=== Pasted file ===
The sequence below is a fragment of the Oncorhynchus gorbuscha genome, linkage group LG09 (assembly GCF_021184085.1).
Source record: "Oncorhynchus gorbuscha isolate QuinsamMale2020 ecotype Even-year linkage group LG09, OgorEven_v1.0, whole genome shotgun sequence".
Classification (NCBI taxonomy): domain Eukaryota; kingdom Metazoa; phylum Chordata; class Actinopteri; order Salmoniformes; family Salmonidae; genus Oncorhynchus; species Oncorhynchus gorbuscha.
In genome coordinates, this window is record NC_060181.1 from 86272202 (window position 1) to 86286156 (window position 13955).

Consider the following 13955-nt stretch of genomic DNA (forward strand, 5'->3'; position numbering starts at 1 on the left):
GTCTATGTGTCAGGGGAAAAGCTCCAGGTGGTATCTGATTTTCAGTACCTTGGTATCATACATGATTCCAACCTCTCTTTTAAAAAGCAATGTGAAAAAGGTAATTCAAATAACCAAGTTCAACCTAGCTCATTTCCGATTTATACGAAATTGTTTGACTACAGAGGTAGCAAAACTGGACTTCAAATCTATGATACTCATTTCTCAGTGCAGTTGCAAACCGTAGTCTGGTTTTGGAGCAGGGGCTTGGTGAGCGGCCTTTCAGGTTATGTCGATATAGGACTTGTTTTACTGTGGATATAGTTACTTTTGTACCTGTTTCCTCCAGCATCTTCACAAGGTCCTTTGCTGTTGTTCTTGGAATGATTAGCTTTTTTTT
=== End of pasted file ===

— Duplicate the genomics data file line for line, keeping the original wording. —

The sequence below is a fragment of the Oncorhynchus gorbuscha genome, linkage group LG09 (assembly GCF_021184085.1).
Source record: "Oncorhynchus gorbuscha isolate QuinsamMale2020 ecotype Even-year linkage group LG09, OgorEven_v1.0, whole genome shotgun sequence".
Classification (NCBI taxonomy): domain Eukaryota; kingdom Metazoa; phylum Chordata; class Actinopteri; order Salmoniformes; family Salmonidae; genus Oncorhynchus; species Oncorhynchus gorbuscha.
In genome coordinates, this window is record NC_060181.1 from 86272202 (window position 1) to 86286156 (window position 13955).

Consider the following 13955-nt stretch of genomic DNA (forward strand, 5'->3'; position numbering starts at 1 on the left):
GTCTATGTGTCAGGGGAAAAGCTCCAGGTGGTATCTGATTTTCAGTACCTTGGTATCATACATGATTCCAACCTCTCTTTTAAAAAGCAATGTGAAAAAGGTAATTCAAATAACCAAGTTCAACCTAGCTCATTTCCGATTTATACGAAATTGTTTGACTACAGAGGTAGCAAAACTGGACTTCAAATCTATGATACTCATTTCTCAGTGCAGTTGCAAACCGTAGTCTGGTTTTGGAGCAGGGGCTTGGTGAGCGGCCTTTCAGGTTATGTCGATATAGGACTTGTTTTACTGTGGATATAGTTACTTTTGTACCTGTTTCCTCCAGCATCTTCACAAGGTCCTTTGCTGTTGTTCTTGGAATGATTAGCTTTTTTTT